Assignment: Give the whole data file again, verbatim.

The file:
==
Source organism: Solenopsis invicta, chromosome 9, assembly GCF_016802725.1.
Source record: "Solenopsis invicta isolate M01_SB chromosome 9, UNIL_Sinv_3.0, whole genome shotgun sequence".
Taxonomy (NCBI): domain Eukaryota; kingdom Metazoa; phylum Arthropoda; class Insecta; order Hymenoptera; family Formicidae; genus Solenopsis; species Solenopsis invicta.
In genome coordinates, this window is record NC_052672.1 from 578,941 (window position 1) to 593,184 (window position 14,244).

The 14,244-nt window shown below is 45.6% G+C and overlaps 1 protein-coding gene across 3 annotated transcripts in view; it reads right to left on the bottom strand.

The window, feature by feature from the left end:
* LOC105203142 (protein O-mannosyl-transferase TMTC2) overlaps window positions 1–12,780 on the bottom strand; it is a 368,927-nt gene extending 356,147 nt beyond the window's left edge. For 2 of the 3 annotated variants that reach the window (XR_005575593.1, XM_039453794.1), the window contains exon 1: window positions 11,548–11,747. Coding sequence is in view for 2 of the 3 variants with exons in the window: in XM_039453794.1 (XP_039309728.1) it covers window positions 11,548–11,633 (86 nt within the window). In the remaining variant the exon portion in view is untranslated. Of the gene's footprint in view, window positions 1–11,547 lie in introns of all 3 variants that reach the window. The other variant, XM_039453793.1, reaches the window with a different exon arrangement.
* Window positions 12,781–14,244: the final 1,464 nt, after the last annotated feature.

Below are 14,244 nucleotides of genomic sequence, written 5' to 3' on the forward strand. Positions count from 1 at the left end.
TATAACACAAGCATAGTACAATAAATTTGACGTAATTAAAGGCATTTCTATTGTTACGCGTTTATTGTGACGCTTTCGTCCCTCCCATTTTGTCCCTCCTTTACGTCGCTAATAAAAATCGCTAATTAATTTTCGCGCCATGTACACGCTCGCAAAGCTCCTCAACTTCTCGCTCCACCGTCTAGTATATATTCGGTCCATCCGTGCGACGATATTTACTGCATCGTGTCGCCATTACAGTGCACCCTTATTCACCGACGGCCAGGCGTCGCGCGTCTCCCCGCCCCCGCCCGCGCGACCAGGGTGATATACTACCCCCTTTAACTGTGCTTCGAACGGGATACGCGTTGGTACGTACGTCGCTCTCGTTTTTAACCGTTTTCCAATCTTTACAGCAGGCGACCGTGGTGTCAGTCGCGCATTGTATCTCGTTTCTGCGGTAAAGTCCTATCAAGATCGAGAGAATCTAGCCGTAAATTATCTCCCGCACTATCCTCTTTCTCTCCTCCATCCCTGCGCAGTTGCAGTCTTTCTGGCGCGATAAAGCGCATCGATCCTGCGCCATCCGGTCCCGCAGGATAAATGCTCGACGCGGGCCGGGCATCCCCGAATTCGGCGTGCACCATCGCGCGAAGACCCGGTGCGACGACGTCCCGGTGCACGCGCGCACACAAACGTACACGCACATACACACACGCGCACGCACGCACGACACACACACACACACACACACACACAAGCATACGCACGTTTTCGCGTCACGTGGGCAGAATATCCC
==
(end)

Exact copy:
Source organism: Solenopsis invicta, chromosome 9, assembly GCF_016802725.1.
Source record: "Solenopsis invicta isolate M01_SB chromosome 9, UNIL_Sinv_3.0, whole genome shotgun sequence".
Taxonomy (NCBI): domain Eukaryota; kingdom Metazoa; phylum Arthropoda; class Insecta; order Hymenoptera; family Formicidae; genus Solenopsis; species Solenopsis invicta.
In genome coordinates, this window is record NC_052672.1 from 578,941 (window position 1) to 593,184 (window position 14,244).

The 14,244-nt window shown below is 45.6% G+C and overlaps 1 protein-coding gene across 3 annotated transcripts in view; it reads right to left on the bottom strand.

The window, feature by feature from the left end:
* LOC105203142 (protein O-mannosyl-transferase TMTC2) overlaps window positions 1–12,780 on the bottom strand; it is a 368,927-nt gene extending 356,147 nt beyond the window's left edge. For 2 of the 3 annotated variants that reach the window (XR_005575593.1, XM_039453794.1), the window contains exon 1: window positions 11,548–11,747. Coding sequence is in view for 2 of the 3 variants with exons in the window: in XM_039453794.1 (XP_039309728.1) it covers window positions 11,548–11,633 (86 nt within the window). In the remaining variant the exon portion in view is untranslated. Of the gene's footprint in view, window positions 1–11,547 lie in introns of all 3 variants that reach the window. The other variant, XM_039453793.1, reaches the window with a different exon arrangement.
* Window positions 12,781–14,244: the final 1,464 nt, after the last annotated feature.

Below are 14,244 nucleotides of genomic sequence, written 5' to 3' on the forward strand. Positions count from 1 at the left end.
TATAACACAAGCATAGTACAATAAATTTGACGTAATTAAAGGCATTTCTATTGTTACGCGTTTATTGTGACGCTTTCGTCCCTCCCATTTTGTCCCTCCTTTACGTCGCTAATAAAAATCGCTAATTAATTTTCGCGCCATGTACACGCTCGCAAAGCTCCTCAACTTCTCGCTCCACCGTCTAGTATATATTCGGTCCATCCGTGCGACGATATTTACTGCATCGTGTCGCCATTACAGTGCACCCTTATTCACCGACGGCCAGGCGTCGCGCGTCTCCCCGCCCCCGCCCGCGCGACCAGGGTGATATACTACCCCCTTTAACTGTGCTTCGAACGGGATACGCGTTGGTACGTACGTCGCTCTCGTTTTTAACCGTTTTCCAATCTTTACAGCAGGCGACCGTGGTGTCAGTCGCGCATTGTATCTCGTTTCTGCGGTAAAGTCCTATCAAGATCGAGAGAATCTAGCCGTAAATTATCTCCCGCACTATCCTCTTTCTCTCCTCCATCCCTGCGCAGTTGCAGTCTTTCTGGCGCGATAAAGCGCATCGATCCTGCGCCATCCGGTCCCGCAGGATAAATGCTCGACGCGGGCCGGGCATCCCCGAATTCGGCGTGCACCATCGCGCGAAGACCCGGTGCGACGACGTCCCGGTGCACGCGCGCACACAAACGTACACGCACATACACACACGCGCACGCACGCACGACACACACACACACACACACACACACAAGCATACGCACGTTTTCGCGTCACGTGGGCAGAATATCCC